back to article DNS poisoning slams web traffic from millions in China into the wrong hole

A widespread DNS outage hit China on Tuesday‪, leaving millions of surfers adrift.‬ DNS issues in China between 7am and 9am GMT left millions of domains inaccessible. Two-thirds of China’s DNS (Domain Name System) infrastructure was blighted by the incident, which stemmed from a cache poisoning attack. Chinese netizens were …

COMMENTS

This topic is closed for new posts.
  1. Destroy All Monsters Silver badge
    Headmaster

    That Walls Street Website is for people with financial braincancer.

    Why do they put STOCKTICKERS behind COMPANY NAMES IN THE ARTICLE?

    Stockwanking taken too far? I assure you not! It's for people with financial nous that mere mortals cannot reach!!

    Meanwhile, China is making a creaking sound. Bizarre, it sounds like U-Boat that is reaching crush debt, are you sure those bank reinforcements are sufficiently str--- CARRIER LOST.

    1. FrankAlphaXII

      Re: That Walls Street Website is for people with financial braincancer.

      >>Why do they put STOCKTICKERS behind COMPANY NAMES IN THE ARTICLE?

      You still get an upvote, but have you not ever read the Wall Street Urinal? They've been doing that for a very long time, since the advent of ticker symbols over telegraph in the late 1800's. Its still just a PR outlet and a place for overpaid analysts to vent their spleens and make an ungodly amount of money while they're at it. I invest and have since I was 17, but I don't think I've ever made money on something the FT, Bloomberg, or WSJ recommended. The Economist's much better for picking industries apart and finding the gems among the turds even though they're mostly a foreign policy rag anymore.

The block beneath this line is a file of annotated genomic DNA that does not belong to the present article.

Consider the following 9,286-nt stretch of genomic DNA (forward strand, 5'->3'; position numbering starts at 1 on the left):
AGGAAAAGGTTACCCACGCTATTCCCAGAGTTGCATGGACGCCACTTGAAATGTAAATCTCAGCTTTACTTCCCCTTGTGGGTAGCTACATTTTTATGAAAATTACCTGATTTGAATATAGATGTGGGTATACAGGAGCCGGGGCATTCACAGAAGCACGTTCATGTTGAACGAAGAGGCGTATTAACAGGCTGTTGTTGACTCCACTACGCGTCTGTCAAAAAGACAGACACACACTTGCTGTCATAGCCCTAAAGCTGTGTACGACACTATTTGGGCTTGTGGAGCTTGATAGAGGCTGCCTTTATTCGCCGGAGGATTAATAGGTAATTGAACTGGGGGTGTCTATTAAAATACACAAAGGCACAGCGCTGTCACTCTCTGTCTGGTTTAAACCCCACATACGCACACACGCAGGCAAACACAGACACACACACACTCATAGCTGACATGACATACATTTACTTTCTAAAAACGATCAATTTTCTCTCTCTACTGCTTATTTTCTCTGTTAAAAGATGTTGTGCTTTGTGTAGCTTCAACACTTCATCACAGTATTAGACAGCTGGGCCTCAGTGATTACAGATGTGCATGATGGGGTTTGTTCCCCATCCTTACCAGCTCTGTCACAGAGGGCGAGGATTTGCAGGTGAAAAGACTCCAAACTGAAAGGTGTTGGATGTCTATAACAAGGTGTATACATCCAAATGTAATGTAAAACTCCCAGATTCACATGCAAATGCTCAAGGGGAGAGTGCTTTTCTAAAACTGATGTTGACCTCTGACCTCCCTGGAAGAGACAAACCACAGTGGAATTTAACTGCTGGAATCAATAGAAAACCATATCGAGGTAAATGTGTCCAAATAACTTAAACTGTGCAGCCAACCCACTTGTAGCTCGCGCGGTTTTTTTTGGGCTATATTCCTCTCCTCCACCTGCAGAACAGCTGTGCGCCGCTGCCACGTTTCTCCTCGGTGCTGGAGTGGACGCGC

But again, you get an upvote for the link about China and a coming default, China's shadow banking will be its undoing, all of their banks (including their multinationals like HSBC that should really know better) issue their own off the books currency and loans. If China manages to avoid a default and economic collapse rivalling the US-European financial collapse of 2008, I will be very surprised.

  2. gerdesj Silver badge

    Why attribute to malice ...

    Why attribute to malice that which can be more easily caused by incompetence?

    What about a DNS filter update gone wrong. I can't believe that part of the GFoC doesn't include DNS level filtering.

    It's so much easier and cheaper to filter DNS than a massive layer 7 deep packet jobbie which would be the final stage in their filter. There's probably some pretty serious transparent proxying in there as well.

    Head off the bulk of naughty traffic at the DNS lookup stage and the rest of your filters need not be quite so powerful as they otherwise would need be.

    Cheers

    Jon

  3. John Crisp

    NSA morning meeting

    Damn, damn, damn. Back to the drawing board boys....

  4. diadomraz

    I have a few servers in China and witnessed the problem first hand. While the initial claim was a DNS poisoning of the root and the gTLD servers, it affected only mainland China - no similar issues were found in Hong Kong for example. Our DNS cache logs showed bogus responses from DNS servers all over the world including the bbc.co.uk NS servers - most likely they were changed in transit by the China's firewall.

    My best quess is they botched an update to the Great Firewall of China and instead of banning that IP just set a DNS redirect pointing to it. More information on http://websitepulse.com/blog/china_dns_issues

  5. diadomraz
    Mushroom

    How to do DDOS properly

    While I consider it highly unlikely that this was caused by a hacker attack, looking at the results I'm seeing the largest botnet in history.. The number of Internet users in China is estimated around 618 million and this doesn't include the number of servers running in the mainland China. An attack like this can point all their requests to any single IP in just a few minutes. This will dwarf any botnet to date - Bredolab was estimated at 30 million bots

  6. dephormation.org.uk
    Devil

    Ultrasurf?

    65.49.2.178 -> Sophidea -> Ultrasurf

    "a product of Ultrareach Internet Corporation, originally created to help internet users in China find security and freedom online"

    1. diadomraz

      Re: Ultrasurf?

      The routing to the IP was passing via dit-inc.us network and there were several interviews with Bill Xia the creator of Dynamic Internet Technology who was on the receiving end of the Chinese traffic at the time. They are in the same business as Ultrasurf but they might be doing a better job of it.

This topic is closed for new posts.

Biting the hand that feeds IT © 1998–2019